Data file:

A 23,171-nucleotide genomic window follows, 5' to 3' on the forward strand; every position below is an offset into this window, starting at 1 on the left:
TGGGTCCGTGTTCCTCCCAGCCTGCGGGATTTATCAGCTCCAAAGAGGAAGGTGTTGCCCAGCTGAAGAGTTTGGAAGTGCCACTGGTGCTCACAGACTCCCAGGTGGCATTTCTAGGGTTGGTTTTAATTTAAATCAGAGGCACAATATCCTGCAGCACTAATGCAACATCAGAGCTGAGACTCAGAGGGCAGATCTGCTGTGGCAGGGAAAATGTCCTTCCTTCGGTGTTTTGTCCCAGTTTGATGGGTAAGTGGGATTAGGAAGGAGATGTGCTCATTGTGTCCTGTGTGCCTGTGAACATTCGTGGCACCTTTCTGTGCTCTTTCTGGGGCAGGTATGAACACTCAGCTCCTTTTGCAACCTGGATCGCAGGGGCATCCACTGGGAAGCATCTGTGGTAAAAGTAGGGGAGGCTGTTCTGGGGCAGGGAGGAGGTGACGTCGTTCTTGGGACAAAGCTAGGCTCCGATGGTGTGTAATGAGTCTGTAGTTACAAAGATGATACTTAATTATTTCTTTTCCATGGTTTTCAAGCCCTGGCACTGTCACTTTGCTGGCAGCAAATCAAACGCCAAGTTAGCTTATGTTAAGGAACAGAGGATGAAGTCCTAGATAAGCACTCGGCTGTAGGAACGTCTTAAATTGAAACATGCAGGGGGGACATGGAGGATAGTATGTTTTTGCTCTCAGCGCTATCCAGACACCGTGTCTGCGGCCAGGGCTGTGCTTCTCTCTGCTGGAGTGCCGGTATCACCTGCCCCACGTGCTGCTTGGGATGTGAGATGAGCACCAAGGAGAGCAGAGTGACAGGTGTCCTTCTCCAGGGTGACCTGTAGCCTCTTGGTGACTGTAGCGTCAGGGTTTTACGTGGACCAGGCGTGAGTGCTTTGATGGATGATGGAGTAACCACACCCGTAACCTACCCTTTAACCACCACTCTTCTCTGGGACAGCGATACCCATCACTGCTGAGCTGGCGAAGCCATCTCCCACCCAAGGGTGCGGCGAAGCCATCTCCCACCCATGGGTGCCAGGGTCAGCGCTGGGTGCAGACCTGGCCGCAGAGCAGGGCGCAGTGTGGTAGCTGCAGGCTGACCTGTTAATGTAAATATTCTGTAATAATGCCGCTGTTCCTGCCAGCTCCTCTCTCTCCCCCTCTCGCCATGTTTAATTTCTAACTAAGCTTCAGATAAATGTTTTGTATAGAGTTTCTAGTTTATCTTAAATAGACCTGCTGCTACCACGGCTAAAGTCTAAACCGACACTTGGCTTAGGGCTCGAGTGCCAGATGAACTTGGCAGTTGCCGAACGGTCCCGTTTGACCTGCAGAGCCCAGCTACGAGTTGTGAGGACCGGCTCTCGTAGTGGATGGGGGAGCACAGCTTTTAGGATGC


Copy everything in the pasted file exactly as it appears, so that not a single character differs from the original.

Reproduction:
A 23,171-nucleotide genomic window follows, 5' to 3' on the forward strand; every position below is an offset into this window, starting at 1 on the left:
TGGGTCCGTGTTCCTCCCAGCCTGCGGGATTTATCAGCTCCAAAGAGGAAGGTGTTGCCCAGCTGAAGAGTTTGGAAGTGCCACTGGTGCTCACAGACTCCCAGGTGGCATTTCTAGGGTTGGTTTTAATTTAAATCAGAGGCACAATATCCTGCAGCACTAATGCAACATCAGAGCTGAGACTCAGAGGGCAGATCTGCTGTGGCAGGGAAAATGTCCTTCCTTCGGTGTTTTGTCCCAGTTTGATGGGTAAGTGGGATTAGGAAGGAGATGTGCTCATTGTGTCCTGTGTGCCTGTGAACATTCGTGGCACCTTTCTGTGCTCTTTCTGGGGCAGGTATGAACACTCAGCTCCTTTTGCAACCTGGATCGCAGGGGCATCCACTGGGAAGCATCTGTGGTAAAAGTAGGGGAGGCTGTTCTGGGGCAGGGAGGAGGTGACGTCGTTCTTGGGACAAAGCTAGGCTCCGATGGTGTGTAATGAGTCTGTAGTTACAAAGATGATACTTAATTATTTCTTTTCCATGGTTTTCAAGCCCTGGCACTGTCACTTTGCTGGCAGCAAATCAAACGCCAAGTTAGCTTATGTTAAGGAACAGAGGATGAAGTCCTAGATAAGCACTCGGCTGTAGGAACGTCTTAAATTGAAACATGCAGGGGGGACATGGAGGATAGTATGTTTTTGCTCTCAGCGCTATCCAGACACCGTGTCTGCGGCCAGGGCTGTGCTTCTCTCTGCTGGAGTGCCGGTATCACCTGCCCCACGTGCTGCTTGGGATGTGAGATGAGCACCAAGGAGAGCAGAGTGACAGGTGTCCTTCTCCAGGGTGACCTGTAGCCTCTTGGTGACTGTAGCGTCAGGGTTTTACGTGGACCAGGCGTGAGTGCTTTGATGGATGATGGAGTAACCACACCCGTAACCTACCCTTTAACCACCACTCTTCTCTGGGACAGCGATACCCATCACTGCTGAGCTGGCGAAGCCATCTCCCACCCAAGGGTGCGGCGAAGCCATCTCCCACCCATGGGTGCCAGGGTCAGCGCTGGGTGCAGACCTGGCCGCAGAGCAGGGCGCAGTGTGGTAGCTGCAGGCTGACCTGTTAATGTAAATATTCTGTAATAATGCCGCTGTTCCTGCCAGCTCCTCTCTCTCCCCCTCTCGCCATGTTTAATTTCTAACTAAGCTTCAGATAAATGTTTTGTATAGAGTTTCTAGTTTATCTTAAATAGACCTGCTGCTACCACGGCTAAAGTCTAAACCGACACTTGGCTTAGGGCTCGAGTGCCAGATGAACTTGGCAGTTGCCGAACGGTCCCGTTTGACCTGCAGAGCCCAGCTACGAGTTGTGAGGACCGGCTCTCGTAGTGGATGGGGGAGCACAGCTTTTAGGATGC